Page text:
Who’s playing doctor with the White House: Another example of the lack of openness in the dealings of the Obama Administration
(Informed consent blurb: Organizing for America, etc., along with all the White House websites, are collecting data including email and other information from everyone who visits or contacts their sites. I got a couple of those emails from David Axelrod last month.
Don’t worry – they already have my data. I used to email President Bill Clinton at least once a month and ask him to resign for the sake of our daughters – they are about the same age – because he’d set the women’s movement back 50 years. He never answered. However, it occurs to me now that maybe that’s why I was named to the Bush Administration’s National Advisory Committee on Violence Against Women.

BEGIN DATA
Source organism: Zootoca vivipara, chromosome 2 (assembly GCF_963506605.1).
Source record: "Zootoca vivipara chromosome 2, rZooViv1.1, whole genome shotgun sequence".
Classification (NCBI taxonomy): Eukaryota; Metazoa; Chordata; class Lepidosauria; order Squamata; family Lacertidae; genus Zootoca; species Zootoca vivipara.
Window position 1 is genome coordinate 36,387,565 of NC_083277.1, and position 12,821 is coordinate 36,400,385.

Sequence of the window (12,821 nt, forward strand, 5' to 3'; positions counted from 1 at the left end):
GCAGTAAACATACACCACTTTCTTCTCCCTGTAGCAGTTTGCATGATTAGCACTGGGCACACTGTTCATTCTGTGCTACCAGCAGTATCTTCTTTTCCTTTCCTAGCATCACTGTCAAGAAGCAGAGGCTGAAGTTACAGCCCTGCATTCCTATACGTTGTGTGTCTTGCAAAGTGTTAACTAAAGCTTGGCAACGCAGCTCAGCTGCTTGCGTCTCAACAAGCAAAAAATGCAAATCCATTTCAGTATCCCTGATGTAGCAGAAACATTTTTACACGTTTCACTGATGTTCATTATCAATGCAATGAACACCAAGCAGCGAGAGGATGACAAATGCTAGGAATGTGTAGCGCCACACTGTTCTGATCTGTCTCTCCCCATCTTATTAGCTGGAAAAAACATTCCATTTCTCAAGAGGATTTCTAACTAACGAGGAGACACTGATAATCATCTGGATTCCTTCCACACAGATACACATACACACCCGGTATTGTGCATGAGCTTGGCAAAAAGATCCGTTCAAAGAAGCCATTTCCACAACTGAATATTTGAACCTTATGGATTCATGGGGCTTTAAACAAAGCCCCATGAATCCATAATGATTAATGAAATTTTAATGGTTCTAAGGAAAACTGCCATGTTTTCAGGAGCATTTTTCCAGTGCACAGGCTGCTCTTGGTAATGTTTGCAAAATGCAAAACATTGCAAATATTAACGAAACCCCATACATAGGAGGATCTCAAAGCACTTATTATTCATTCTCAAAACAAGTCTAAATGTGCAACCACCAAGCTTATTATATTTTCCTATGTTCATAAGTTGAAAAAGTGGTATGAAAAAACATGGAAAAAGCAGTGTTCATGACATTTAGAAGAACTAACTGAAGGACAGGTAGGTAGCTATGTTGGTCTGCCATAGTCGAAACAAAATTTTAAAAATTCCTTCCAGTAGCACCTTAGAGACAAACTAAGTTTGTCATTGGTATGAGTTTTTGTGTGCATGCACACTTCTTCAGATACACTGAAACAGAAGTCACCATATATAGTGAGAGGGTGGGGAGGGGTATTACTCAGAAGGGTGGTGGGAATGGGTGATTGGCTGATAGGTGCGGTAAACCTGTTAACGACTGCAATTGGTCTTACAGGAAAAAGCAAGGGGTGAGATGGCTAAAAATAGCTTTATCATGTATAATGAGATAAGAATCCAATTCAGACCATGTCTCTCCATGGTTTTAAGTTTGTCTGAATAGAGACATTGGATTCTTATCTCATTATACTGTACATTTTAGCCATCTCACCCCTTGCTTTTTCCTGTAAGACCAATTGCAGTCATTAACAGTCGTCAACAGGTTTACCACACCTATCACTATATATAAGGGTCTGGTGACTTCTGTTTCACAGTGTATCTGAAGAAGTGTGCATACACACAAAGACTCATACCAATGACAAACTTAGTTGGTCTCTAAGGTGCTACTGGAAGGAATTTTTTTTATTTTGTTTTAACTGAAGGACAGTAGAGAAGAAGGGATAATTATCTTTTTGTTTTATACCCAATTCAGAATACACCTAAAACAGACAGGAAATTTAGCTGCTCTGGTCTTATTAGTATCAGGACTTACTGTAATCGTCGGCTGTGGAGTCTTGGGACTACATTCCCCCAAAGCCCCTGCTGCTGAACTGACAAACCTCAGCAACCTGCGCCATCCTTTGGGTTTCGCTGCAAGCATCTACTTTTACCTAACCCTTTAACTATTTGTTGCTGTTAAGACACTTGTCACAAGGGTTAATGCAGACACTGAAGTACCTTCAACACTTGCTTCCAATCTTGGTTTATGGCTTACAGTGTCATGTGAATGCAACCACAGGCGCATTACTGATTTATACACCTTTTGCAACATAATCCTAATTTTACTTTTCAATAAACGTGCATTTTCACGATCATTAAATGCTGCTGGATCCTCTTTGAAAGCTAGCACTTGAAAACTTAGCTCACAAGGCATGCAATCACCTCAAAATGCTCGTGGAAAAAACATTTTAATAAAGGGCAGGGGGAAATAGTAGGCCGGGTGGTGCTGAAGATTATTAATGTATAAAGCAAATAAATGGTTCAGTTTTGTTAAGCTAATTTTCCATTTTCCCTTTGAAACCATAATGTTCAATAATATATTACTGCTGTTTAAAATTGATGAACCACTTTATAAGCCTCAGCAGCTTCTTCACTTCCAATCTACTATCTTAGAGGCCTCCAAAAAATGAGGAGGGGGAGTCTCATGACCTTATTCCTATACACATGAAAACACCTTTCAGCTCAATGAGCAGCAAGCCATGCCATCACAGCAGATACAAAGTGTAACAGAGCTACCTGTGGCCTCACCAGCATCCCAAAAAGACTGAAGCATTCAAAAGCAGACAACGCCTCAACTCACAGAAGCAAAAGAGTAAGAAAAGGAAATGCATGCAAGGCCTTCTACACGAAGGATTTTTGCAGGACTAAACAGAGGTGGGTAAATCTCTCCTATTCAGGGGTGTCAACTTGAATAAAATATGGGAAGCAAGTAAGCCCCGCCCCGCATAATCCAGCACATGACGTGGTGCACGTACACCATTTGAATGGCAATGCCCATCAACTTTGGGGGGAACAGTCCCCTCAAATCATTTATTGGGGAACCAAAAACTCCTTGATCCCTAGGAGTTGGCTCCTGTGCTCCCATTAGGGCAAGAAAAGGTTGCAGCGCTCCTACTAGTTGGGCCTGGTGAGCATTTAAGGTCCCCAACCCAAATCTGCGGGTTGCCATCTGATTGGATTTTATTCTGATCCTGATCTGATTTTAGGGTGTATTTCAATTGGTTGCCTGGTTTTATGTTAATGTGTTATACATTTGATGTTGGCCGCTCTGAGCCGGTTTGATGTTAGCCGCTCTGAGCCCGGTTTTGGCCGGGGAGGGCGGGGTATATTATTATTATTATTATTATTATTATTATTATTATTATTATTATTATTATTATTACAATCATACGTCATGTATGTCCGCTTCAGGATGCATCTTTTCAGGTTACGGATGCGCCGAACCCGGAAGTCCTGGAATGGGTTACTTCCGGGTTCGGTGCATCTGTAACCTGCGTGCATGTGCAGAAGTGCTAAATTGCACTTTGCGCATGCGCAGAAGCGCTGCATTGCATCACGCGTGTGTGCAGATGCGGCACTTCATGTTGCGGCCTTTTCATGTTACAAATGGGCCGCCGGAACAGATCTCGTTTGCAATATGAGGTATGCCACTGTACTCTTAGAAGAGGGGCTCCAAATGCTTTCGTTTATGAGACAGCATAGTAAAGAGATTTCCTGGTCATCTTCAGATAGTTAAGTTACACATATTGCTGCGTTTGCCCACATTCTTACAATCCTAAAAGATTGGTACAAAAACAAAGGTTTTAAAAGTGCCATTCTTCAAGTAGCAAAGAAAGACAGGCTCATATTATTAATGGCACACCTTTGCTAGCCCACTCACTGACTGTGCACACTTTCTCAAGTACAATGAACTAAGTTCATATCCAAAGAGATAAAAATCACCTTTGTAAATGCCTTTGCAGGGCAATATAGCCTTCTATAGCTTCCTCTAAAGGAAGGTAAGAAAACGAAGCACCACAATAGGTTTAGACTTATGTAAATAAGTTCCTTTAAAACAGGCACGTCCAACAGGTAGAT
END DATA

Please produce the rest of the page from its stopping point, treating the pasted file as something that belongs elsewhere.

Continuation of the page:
On Thursday, September 17, 2009, I was web-surfing and searching Google news hits on the September 12th March on Washington and health care reform when I found information about a conference call between “Doctors for America,” the White House “Office of Public Engagement” and doctors like me who somehow found out about the conference call.
I called in, but wasn’t called on to ask my questions, so I re-wrote them as an essay (see below) and emailed it to firstname.lastname@example.org I’m also sending the essay to the White House OPE.
When I started writing up my notes from the call, it finally occurred to me that – even though there was no attempt at disclosure – there might be a connection between “Drs for America,” “Organizing for America” (whose website address is still “http://www.barackobama.com/ ,” the same url once used by – and the remains of – “Obama for America,” the Barack Obama campaign machine.
I was slow to catch on, but I was right: The leadership at Doctors for America is made up of nearly the same roster of men and women who, in 2008, were the leadership of “Doctors for Obama” in 2008. Common names are Vivek Murthy, MD MBA, Mandy Krauthamer, MD MPH, Nikhil Wagle, MD, Alex Blum, MD, and Jay Bhatt, DO MPH